Virtual deposition plant
A general structure of the software for computational manufacturing experiments is discussed. It is shown that computational experiments can be useful for checking feasibility properties of theoretical designs and for finding the most practical theoretical design for a given production environment.
Advances in Ultraviolet Films
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Correlation between mechanical stress and optical properties of SiO2/Ta2O5 multilayer UV narrow-bandpass filters deposited by plasma ion-assisted deposition
Jue Wang, Robert L. Maier
Multilayer SiO2/Ta2O5 UV narrow-bandpass filters were deposited by a plasma ion-assisted process. The optimized PIAD process leads to densified multilayer coatings with a stabilized build-in compressive stress and un-shifted center wavelength. The correlation between stress reduction and center wavelength upward shift was established via post-deposition annealing at temperature ranging from 120 oC to 500 oC. Following 300 oC annealing, increased porosity and physical thickness of single layers of Ta2O5 and SiO2 were observed, via EMA modeling of ellipsometric data acquired around the quasi-Brewster angle. This is consistent with AFM measurement. The CWL upward shift was attributed to the micro-structural changes originating from intrinsic stress relaxation. Good agreement between the calculated CWL shift based on single layer test, and measured total CWL shift of the UV NBF suggests that the multilayer interfacial coupling effects might be ignorable for CWL shift and stress calculations.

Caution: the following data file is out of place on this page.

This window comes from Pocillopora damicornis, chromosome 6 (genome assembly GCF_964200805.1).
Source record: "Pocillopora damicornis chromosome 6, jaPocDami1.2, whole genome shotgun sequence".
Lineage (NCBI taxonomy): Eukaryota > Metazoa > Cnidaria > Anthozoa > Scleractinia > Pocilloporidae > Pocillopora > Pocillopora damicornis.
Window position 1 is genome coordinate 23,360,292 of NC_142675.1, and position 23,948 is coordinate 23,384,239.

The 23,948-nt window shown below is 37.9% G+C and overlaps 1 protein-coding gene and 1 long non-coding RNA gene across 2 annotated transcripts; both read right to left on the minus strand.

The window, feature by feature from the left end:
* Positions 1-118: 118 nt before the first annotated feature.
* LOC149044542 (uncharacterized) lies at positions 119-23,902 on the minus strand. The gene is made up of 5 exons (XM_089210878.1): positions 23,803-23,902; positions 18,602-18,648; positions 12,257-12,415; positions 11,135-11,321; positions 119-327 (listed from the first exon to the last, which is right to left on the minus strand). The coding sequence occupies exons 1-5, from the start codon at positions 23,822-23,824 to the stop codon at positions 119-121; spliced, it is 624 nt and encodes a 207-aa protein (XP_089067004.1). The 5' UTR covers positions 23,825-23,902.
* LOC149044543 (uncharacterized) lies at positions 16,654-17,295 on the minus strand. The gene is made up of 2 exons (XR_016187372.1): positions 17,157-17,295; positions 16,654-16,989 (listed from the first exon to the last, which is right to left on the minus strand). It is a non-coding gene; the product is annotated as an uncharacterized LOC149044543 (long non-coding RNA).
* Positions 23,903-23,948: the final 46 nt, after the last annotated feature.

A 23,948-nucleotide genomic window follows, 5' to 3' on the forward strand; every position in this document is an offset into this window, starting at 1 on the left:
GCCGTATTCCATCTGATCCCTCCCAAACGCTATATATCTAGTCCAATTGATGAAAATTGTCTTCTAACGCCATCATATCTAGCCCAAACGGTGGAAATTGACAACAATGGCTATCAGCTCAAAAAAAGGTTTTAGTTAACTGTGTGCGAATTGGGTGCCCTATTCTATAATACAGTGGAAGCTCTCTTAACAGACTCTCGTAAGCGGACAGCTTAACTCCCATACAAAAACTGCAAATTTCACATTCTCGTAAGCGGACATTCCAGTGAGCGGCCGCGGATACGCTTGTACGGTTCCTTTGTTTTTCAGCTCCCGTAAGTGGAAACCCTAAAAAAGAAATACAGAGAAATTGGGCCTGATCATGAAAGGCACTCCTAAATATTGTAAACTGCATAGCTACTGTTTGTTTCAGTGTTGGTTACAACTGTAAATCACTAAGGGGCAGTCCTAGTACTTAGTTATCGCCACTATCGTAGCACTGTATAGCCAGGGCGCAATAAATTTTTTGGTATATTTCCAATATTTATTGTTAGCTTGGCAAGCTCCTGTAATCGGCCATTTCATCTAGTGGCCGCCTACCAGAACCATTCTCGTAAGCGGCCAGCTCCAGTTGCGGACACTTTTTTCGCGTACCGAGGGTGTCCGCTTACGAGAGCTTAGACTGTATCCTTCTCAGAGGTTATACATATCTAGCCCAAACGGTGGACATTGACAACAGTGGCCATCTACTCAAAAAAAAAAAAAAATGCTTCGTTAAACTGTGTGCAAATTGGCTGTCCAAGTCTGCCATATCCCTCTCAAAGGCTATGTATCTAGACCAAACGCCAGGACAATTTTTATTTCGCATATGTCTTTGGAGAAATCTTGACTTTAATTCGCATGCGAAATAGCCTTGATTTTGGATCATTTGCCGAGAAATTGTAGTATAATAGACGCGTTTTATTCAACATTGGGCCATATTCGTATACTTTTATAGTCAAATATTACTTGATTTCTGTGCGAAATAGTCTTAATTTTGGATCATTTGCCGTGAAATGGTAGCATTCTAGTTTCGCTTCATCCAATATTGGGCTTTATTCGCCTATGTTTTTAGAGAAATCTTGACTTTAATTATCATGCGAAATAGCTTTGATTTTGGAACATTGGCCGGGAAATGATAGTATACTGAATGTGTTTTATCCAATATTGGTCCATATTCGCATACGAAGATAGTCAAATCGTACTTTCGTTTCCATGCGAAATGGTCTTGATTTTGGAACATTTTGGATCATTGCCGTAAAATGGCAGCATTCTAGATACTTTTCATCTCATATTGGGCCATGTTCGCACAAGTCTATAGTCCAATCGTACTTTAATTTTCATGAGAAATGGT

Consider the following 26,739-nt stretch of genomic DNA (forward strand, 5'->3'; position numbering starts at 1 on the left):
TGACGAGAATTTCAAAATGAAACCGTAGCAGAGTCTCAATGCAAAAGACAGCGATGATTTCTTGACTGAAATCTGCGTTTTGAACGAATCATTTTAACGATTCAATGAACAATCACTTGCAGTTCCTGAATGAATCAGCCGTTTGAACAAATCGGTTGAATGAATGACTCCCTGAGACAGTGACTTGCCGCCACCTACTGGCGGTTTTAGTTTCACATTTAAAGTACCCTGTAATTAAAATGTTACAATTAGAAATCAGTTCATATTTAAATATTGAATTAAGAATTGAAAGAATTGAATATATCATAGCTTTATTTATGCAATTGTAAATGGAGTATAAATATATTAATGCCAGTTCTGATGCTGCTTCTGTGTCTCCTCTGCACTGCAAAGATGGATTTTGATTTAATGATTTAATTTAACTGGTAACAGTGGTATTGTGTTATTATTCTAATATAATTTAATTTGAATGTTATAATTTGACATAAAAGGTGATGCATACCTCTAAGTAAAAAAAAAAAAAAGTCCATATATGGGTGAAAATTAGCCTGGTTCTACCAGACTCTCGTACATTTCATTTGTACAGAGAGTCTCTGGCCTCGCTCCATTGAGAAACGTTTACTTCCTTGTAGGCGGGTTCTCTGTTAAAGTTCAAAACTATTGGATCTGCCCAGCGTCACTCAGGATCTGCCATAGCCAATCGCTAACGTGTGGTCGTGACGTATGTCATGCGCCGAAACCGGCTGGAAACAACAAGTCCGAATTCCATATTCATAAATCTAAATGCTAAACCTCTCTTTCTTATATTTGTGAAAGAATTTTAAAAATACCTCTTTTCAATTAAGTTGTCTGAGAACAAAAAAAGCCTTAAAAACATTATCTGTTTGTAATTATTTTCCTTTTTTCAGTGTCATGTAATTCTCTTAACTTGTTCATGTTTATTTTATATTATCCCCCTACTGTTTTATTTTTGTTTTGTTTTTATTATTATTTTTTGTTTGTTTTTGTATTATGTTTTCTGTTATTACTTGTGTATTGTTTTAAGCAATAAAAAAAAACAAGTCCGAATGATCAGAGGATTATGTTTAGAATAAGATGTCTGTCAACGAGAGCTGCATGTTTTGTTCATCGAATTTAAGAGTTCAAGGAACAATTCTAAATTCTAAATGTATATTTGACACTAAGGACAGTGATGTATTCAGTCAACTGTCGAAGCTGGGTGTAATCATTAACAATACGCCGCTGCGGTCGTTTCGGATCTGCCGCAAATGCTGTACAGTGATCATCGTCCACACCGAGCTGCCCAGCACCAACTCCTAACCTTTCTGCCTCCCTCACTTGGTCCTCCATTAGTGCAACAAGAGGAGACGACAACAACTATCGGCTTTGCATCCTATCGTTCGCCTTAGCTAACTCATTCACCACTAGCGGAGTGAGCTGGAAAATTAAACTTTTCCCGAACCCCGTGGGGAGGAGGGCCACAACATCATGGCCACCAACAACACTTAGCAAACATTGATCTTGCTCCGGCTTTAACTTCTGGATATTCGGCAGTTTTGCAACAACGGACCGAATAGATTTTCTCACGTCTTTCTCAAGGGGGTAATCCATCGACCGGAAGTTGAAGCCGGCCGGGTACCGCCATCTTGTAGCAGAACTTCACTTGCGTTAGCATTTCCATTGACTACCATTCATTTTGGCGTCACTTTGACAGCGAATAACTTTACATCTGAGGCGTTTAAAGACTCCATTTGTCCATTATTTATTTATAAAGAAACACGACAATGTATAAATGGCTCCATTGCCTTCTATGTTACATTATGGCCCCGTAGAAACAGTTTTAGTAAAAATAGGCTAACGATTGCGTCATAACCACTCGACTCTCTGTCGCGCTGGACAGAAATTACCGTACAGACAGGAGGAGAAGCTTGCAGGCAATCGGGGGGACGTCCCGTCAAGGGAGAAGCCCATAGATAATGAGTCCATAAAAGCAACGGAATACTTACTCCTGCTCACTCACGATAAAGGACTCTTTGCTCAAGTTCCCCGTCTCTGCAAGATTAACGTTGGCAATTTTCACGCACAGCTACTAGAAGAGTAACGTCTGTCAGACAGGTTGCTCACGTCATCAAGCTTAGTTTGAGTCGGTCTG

Effects of ion assist and substrate temperature on the optical properties and microstructure of MgF2 films produced by e-beam evaporation
Cheng-Chung Jaing, Ming-Hua Shiao, Cheng-Chung Lee, et al.
Magnesium fluoride thin films were prepared by electron-beam evaporation and ion-assisted deposition. The effects of ion assist and substrate temperature during the deposition on the optical properties and microstructure have been studied. The grain size, the crystallinity and the surface roughness of MgF2 films prepared without IAD all decreased with the decrease of substrate temperature. The MgF2 films deposited with IAD had small grain size, rough surfaces, fluorine deficiency and large optical loss over the 200-500nm wavelength region due to argon-ion bombardment.
Comparison of silicon oxide films deposited by RF ion beam sputtering and e-beam gun evaporation in visible to UV ranges
Silicon oxide thin films were deposited by RF ion beam sputtering and E-beam gun evaporation from two different starting materials, silicon and silica. The properties were studied by using the UV-Visible spectrometer, Fourier transform infrared spectrometer (FTIR) and atomic force microscopy (AFM). The refractive indices, extinction coefficients, surface roughness and molecular bonding structure of these films were discussed for visible to UV range application.
Advanced Thin Film Applications and Measurement
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Low mechanical loss coatings for LIGO optics: progress report
Roger P. Netterfield, Mark Gross, Fred N. Baynes, et al.